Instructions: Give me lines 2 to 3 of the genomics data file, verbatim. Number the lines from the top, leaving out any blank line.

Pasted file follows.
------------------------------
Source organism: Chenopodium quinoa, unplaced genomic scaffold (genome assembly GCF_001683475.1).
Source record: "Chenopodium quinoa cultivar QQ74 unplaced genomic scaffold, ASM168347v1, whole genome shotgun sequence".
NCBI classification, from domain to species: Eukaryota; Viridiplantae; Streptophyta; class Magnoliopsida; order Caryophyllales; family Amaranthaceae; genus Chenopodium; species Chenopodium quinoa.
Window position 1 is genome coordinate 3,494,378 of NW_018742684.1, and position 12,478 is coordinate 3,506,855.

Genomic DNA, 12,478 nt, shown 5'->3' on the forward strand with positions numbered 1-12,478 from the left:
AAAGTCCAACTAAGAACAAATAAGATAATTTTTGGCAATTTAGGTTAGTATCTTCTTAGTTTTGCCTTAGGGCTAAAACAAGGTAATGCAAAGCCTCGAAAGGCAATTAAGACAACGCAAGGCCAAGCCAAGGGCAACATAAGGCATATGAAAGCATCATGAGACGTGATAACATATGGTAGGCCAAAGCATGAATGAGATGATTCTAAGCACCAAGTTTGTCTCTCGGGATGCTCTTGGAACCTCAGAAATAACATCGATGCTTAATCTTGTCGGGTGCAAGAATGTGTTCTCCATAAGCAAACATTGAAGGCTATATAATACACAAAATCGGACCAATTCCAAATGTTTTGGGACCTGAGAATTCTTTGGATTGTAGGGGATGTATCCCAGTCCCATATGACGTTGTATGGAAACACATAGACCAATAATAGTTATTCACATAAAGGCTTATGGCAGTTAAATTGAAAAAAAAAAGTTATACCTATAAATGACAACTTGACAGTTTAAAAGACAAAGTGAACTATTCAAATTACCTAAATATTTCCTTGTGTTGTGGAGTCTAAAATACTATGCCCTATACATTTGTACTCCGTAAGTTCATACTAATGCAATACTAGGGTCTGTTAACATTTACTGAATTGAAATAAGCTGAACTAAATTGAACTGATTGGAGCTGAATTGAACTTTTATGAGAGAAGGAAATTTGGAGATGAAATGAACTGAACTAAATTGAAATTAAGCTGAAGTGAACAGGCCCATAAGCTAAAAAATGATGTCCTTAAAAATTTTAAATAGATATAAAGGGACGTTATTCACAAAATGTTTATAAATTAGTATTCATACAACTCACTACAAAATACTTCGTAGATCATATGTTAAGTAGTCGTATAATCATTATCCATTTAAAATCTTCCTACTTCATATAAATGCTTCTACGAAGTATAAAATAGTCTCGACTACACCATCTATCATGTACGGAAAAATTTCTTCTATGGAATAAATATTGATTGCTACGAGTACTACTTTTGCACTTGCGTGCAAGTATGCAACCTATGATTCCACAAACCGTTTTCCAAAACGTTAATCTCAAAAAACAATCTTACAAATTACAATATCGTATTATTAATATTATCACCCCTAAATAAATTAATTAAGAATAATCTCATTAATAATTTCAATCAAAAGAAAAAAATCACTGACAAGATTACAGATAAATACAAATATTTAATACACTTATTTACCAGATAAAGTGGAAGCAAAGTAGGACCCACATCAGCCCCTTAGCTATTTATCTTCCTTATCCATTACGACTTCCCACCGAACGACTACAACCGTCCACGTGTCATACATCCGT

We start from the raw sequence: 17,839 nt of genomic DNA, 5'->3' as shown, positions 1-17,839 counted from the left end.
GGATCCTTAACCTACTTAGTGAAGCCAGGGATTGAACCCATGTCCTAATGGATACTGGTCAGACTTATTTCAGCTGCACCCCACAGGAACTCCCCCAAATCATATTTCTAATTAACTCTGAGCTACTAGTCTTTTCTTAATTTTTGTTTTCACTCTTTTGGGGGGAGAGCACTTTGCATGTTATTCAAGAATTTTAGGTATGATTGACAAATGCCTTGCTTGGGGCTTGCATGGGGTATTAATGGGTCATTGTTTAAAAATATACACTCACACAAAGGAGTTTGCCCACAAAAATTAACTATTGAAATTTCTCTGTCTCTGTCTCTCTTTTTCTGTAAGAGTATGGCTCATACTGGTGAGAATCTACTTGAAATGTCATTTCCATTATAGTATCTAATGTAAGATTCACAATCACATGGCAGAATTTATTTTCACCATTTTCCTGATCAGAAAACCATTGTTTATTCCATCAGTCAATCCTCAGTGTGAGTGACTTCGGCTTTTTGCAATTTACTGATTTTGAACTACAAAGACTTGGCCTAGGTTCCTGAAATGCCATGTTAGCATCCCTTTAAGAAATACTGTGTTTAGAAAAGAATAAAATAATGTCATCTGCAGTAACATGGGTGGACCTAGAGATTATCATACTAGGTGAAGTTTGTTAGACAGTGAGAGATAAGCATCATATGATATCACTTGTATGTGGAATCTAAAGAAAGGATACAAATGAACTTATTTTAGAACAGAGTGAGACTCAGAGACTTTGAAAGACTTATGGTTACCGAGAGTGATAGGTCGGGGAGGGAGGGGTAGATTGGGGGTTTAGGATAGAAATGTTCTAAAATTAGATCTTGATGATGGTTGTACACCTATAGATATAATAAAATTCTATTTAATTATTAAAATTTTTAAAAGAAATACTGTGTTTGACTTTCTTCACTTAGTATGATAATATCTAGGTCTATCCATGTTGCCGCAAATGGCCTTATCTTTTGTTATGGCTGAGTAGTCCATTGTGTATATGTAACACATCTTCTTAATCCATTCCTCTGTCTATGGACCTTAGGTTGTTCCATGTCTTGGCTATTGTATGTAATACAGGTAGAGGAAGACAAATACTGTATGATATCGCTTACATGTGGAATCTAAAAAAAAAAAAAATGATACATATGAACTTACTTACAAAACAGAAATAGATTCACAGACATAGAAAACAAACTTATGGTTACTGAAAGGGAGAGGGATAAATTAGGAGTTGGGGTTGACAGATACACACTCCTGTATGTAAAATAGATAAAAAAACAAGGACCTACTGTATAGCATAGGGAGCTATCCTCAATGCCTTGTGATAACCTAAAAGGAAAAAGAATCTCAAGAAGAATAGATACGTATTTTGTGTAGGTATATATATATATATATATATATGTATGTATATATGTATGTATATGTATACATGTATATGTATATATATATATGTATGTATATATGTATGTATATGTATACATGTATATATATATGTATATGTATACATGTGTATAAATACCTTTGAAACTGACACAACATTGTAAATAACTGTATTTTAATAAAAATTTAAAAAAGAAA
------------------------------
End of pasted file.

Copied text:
Source record: "Chenopodium quinoa cultivar QQ74 unplaced genomic scaffold, ASM168347v1, whole genome shotgun sequence".
NCBI classification, from domain to species: Eukaryota; Viridiplantae; Streptophyta; class Magnoliopsida; order Caryophyllales; family Amaranthaceae; genus Chenopodium; species Chenopodium quinoa.